1. ## Using natural logoritums

Ok, here is my question

In a laboratory experiment a quantity of a radioactive isotope was placed in a closed container. Measurements were taken to determine how much of the isotope remained after various intervals of time. The experimenter omitted to provide information on the initial mass M0 (0 is small at bottom of M) of the isotope, but postulated that M and M0 were related by the decay equation:

M = M0e-kt (-kt is small and at the top, as if its to the power of -kt).

where k is the decay constant and t is time. Show how to transform the equation by taking natural logarithms so that a straight line graph of the form y = mx + c may be plotted, and state how y , m and c are related to M , M0 , k and t .

2. Originally Posted by oli212
Ok, here is my question

In a laboratory experiment a quantity of a radioactive isotope was placed in a closed container. Measurements were taken to determine how much of the isotope remained after various intervals of time. The experimenter omitted to provide information on the initial mass M0 (0 is small at bottom of M) of the isotope, but postulated that M and M0 were related by the decay equation:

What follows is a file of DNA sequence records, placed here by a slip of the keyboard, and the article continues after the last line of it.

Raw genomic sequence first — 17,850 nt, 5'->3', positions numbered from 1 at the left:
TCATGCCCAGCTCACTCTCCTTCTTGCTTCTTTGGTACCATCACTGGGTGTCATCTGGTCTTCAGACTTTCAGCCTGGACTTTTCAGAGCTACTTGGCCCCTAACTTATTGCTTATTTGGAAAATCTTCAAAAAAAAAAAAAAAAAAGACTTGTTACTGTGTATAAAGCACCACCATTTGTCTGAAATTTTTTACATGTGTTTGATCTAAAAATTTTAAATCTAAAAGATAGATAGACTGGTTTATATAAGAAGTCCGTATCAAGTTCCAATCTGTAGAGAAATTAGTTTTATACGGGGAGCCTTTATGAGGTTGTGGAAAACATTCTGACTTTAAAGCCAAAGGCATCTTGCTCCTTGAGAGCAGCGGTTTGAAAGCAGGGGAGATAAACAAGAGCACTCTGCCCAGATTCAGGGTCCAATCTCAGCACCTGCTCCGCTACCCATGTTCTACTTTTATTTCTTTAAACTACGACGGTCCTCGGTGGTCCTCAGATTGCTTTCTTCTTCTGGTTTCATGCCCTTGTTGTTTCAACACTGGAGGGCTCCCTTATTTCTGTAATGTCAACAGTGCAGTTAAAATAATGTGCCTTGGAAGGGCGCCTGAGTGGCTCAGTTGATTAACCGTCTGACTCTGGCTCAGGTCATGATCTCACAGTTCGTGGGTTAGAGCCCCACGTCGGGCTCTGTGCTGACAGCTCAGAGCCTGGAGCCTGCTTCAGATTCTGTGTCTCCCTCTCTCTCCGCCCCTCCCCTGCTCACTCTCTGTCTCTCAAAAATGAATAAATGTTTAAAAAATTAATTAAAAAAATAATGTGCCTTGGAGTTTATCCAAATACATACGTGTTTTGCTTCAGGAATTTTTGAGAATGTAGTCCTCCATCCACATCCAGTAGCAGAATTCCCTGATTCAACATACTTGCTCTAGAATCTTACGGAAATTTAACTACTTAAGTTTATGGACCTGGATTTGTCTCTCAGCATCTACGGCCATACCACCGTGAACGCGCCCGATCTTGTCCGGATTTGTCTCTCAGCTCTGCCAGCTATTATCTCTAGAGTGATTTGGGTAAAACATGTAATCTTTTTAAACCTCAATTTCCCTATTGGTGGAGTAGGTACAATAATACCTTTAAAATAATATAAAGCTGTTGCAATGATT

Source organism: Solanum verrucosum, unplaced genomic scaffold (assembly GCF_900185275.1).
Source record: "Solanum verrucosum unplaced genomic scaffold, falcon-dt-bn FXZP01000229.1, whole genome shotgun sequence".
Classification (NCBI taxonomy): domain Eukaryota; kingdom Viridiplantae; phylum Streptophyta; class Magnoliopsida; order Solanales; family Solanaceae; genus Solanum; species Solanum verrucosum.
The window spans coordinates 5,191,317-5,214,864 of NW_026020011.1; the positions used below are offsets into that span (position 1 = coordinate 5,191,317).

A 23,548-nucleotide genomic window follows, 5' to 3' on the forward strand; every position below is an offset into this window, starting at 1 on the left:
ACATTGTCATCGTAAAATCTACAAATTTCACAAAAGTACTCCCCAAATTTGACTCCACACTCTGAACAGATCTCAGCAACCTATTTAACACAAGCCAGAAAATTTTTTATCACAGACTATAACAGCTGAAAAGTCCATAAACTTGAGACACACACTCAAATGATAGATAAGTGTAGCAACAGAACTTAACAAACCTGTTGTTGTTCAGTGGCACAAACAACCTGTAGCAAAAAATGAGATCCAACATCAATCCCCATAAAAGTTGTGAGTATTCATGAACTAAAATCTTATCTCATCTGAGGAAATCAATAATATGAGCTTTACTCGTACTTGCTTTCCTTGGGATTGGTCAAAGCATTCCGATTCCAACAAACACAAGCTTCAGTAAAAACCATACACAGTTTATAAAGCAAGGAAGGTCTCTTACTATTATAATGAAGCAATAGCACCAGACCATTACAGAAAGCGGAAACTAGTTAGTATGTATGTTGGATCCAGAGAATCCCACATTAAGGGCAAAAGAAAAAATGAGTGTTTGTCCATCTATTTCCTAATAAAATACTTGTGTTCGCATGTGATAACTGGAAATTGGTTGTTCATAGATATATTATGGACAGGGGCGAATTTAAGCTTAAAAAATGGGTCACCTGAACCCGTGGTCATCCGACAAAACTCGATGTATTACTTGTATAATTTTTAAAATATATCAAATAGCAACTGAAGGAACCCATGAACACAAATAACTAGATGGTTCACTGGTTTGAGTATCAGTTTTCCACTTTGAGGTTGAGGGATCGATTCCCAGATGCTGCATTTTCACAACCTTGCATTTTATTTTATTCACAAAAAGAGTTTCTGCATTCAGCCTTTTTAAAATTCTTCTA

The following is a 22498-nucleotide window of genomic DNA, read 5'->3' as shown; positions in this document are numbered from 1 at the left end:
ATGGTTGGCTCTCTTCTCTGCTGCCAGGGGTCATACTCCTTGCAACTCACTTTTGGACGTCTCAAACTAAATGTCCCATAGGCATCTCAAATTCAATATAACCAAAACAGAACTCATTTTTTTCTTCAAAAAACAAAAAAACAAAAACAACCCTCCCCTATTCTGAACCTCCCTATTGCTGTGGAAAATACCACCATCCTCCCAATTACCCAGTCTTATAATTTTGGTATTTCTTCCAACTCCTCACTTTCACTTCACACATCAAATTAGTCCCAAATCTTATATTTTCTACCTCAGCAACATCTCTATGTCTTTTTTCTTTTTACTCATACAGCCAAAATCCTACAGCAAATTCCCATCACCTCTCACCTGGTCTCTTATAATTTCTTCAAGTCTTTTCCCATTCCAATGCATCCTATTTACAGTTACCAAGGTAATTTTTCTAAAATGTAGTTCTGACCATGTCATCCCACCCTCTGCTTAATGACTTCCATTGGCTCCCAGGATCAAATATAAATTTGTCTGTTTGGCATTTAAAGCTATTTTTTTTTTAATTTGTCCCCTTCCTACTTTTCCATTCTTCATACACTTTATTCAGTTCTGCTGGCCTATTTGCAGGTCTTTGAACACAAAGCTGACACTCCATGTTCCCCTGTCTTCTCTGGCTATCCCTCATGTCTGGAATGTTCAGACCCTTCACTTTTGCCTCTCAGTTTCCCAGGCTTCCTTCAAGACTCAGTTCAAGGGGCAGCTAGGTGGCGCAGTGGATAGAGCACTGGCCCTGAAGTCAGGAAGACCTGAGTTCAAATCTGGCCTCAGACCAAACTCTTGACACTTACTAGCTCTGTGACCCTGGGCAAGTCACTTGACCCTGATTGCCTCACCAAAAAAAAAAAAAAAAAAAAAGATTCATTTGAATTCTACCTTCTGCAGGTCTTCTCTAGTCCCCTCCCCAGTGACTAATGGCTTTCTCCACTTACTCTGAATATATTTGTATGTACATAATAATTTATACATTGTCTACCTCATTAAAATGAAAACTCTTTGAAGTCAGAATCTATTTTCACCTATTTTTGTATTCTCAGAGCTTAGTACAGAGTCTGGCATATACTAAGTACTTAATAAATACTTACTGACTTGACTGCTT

M = M0e-kt (-kt is small and at the top, as if its to the power of -kt).

where k is the decay constant and t is time. Show how to transform the equation by taking natural logarithms so that a straight line graph of the form y = mx + c may be plotted, and state how y , m and c are related to M , M0 , k and t .

You have a decay equation:

$\displaystyle M(t)=M_0 e^{-kt}$

Now take logs:

$\displaystyle \ln(M)=\ln(M_0)-kt$

So put $\displaystyle y=\ln(M)$, ...

RonL

3. Ok thanks,

So just to confirm,

Y would = ln (M)
M would = ln(M0)
and C would = t

????

4. Originally Posted by oli212
Ok thanks,

So just to confirm,

Y would = ln (M)
M would = ln(M0)
and C would = t

????
No $\displaystyle y$ is $\displaystyle \ln(M)$, $\displaystyle x$ is $\displaystyle t$, $\displaystyle m$ is $\displaystyle -k$, and $\displaystyle c$ is $\displaystyle \ln(M_0)$

RonL

5. Ah i see.

Is there any chance you could just quickly run through how you got there?

6. Also, the question asks to estimate the value of the decay constant k.

What would that be?

7. Originally Posted by oli212
Also, the question asks to estimate the value of the decay constant k.

What would that be?

You plot a curve of $\displaystyle \ln(M)$ against $\displaystyle t$. The slope
of the line of best fit is the estimate of $\displaystyle -k$

RonL